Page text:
Venturi and orifice meters are devices that reduce the pressure of a moving stream to measure its average velocity, volumetric flow rate, or mass flow rate. The continuity equation and Bernoulli’s equation quantitatively link the pressure drop to the velocity or flow rate of the flowing fluid. In this article, you will learn the differences between a venturi meter vs. an orifice meter, applications, and other alternatives.
Venturi Meter vs. Orifice Meter Differences
What is a Venturi Meter?
The venturi meter’s ability to measure flow rate results from the convergent and divergent sections of the throat. The converging section creates a pressure difference between the pipe section and the throat. Instrumentation fits into the thread-olet location.
The primary components of the venturi meter are the convergent cone, throat, and diverging cone. Reading of the pressure drop allows users to convert to flow rate.
What is an Orifice Meter?
On the other hand, an orifice meter measures liquid flow rate via flow restriction. The means of flow restriction is an orifice plate. An orifice plate, sometimes called a restriction orifice, affixes into the flow stream via a plate housing. Orifice plates may have several types of designs and are typically categorized as single hole, multi-hole, and multi-stage.
Technicians can easily change orifice plates for different flowrate ranges without disconnecting the complete orifice meter from the flow line.
Pressure Loss – Venturi Meter vs. Orifice Meter
The diverging section of the venturi meter recovers the pressure lost in the convergent section. As a result, typical pressure losses measure around 10%.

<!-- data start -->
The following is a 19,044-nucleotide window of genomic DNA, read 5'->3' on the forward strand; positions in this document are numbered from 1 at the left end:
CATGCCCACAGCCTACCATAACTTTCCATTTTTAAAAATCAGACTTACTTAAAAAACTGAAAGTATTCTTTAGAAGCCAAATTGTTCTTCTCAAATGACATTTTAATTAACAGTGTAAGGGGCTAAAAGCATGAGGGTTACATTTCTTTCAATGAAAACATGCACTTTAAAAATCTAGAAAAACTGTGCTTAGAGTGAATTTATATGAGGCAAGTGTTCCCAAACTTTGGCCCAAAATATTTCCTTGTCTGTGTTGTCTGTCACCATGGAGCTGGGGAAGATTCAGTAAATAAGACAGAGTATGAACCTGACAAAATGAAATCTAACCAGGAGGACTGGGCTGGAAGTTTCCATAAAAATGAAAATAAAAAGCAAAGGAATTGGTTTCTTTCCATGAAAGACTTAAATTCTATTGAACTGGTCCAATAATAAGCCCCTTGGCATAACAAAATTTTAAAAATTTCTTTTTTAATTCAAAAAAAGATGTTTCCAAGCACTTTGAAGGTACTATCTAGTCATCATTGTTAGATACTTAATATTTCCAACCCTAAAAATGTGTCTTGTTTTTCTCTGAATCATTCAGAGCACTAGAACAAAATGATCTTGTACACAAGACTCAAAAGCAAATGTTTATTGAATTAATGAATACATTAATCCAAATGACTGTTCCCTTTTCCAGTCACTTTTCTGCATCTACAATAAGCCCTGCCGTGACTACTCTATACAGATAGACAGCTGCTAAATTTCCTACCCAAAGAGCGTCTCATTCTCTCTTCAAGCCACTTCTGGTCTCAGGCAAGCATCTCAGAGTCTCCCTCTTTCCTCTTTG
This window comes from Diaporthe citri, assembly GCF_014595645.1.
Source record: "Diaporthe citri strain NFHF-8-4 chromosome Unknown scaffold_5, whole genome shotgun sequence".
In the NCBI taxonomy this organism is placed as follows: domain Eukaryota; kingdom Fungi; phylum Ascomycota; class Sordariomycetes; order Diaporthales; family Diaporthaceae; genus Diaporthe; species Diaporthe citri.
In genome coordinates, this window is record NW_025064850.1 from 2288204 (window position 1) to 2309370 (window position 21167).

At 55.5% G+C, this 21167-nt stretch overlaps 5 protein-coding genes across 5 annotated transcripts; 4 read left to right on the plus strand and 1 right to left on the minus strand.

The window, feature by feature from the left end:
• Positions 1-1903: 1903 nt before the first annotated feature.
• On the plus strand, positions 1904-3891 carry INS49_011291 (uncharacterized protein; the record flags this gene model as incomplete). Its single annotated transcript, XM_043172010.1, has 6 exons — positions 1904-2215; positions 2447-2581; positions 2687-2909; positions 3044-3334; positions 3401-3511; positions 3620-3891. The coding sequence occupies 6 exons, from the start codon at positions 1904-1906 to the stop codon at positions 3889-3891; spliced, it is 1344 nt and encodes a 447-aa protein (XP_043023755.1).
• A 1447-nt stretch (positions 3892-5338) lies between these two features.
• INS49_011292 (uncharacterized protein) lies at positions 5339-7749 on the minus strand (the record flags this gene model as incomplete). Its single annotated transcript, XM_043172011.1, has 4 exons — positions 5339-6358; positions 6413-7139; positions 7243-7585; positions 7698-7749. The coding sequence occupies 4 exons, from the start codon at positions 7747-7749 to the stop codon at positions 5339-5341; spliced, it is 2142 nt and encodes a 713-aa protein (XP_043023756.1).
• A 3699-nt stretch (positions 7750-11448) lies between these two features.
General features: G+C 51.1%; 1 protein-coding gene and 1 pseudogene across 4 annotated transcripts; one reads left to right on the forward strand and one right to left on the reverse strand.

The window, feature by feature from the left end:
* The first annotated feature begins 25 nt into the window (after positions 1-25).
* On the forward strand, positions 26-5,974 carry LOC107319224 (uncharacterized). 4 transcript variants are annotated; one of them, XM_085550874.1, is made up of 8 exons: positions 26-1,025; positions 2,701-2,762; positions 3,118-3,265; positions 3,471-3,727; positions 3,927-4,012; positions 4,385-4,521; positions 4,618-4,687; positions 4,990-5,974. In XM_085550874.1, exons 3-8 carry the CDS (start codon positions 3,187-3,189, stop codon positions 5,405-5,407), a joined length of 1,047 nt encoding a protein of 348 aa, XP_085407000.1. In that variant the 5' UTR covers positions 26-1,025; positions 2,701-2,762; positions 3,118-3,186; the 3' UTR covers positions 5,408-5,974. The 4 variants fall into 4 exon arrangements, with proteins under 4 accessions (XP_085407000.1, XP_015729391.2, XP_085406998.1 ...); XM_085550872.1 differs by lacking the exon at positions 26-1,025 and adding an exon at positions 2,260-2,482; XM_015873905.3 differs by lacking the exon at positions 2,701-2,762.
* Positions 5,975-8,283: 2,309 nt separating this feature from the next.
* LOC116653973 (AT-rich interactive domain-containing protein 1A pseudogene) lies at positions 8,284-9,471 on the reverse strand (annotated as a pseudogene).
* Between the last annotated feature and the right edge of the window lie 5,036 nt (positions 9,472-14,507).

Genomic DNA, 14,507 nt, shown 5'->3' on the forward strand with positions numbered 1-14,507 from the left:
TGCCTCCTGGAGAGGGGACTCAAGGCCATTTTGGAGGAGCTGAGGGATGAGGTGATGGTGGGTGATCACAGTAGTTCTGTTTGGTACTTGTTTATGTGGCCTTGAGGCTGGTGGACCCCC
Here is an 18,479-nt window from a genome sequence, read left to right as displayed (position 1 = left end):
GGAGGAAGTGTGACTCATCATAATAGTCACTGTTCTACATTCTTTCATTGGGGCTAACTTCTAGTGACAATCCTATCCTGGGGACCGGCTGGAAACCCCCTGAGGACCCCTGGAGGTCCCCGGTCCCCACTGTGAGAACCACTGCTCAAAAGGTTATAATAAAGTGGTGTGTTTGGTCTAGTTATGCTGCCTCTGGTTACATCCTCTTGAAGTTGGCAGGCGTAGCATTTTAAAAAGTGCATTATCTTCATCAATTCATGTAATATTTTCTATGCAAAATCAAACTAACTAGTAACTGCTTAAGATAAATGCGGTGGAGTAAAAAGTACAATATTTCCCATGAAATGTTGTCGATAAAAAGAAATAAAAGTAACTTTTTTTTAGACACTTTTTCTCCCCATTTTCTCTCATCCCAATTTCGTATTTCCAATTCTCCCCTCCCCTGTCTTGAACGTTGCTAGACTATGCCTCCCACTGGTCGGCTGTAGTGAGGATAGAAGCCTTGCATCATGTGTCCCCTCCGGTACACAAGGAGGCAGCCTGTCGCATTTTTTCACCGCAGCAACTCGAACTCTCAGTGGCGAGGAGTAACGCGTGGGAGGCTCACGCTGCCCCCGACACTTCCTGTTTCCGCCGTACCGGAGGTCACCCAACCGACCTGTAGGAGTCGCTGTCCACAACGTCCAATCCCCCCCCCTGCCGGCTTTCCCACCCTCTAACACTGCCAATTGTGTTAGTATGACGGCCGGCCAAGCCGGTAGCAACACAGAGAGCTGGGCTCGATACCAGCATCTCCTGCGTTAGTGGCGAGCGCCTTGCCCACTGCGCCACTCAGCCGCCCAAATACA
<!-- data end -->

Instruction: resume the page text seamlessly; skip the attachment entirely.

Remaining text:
Pressure losses in an orifice meter are much greater than in a venturi meter. This is due to the lack of a pressure recovery element.
Coefficient of Discharge – Venturi Meter vs. Orifice Meter
The Coefficient of Discharge is the ratio of experimentally discharge record to theoretical discharge derived via formulae. In the venturi meter, the value of the discharge coefficient can be up to 0.98, which is relatively high and nears the maximum achievable value of 1. In contrast, a typical discharge coefficient in an orifice meter lies in the neighborhood of 0.6.
The coefficient of discharge becomes important during the computation of fluid dynamics, process modeling, and PFD generation. It helps to counteract overly simplistic modeling of process systems that result in higher than expected efficiencies.
Pipe Installation Angle
Venturi meters may be installed in the horizontal, vertical, or angled position. They don’t require straight flow paths and ensure insensitivity to velocity changes.
On the other hand, the orifice meter requires straight pipe installation. To ensure low-pressure loss and optimum accuracy in measuring average velocity, the velocity vector of the fluid must flow perpendicular to the orifice plate.
Because the venturi meter’s shape precludes any form of blockage, it works well for any fluid – regardless of viscous or sediment. The liquid flows in a streamlined pattern and sweeps particle solids along with the flow.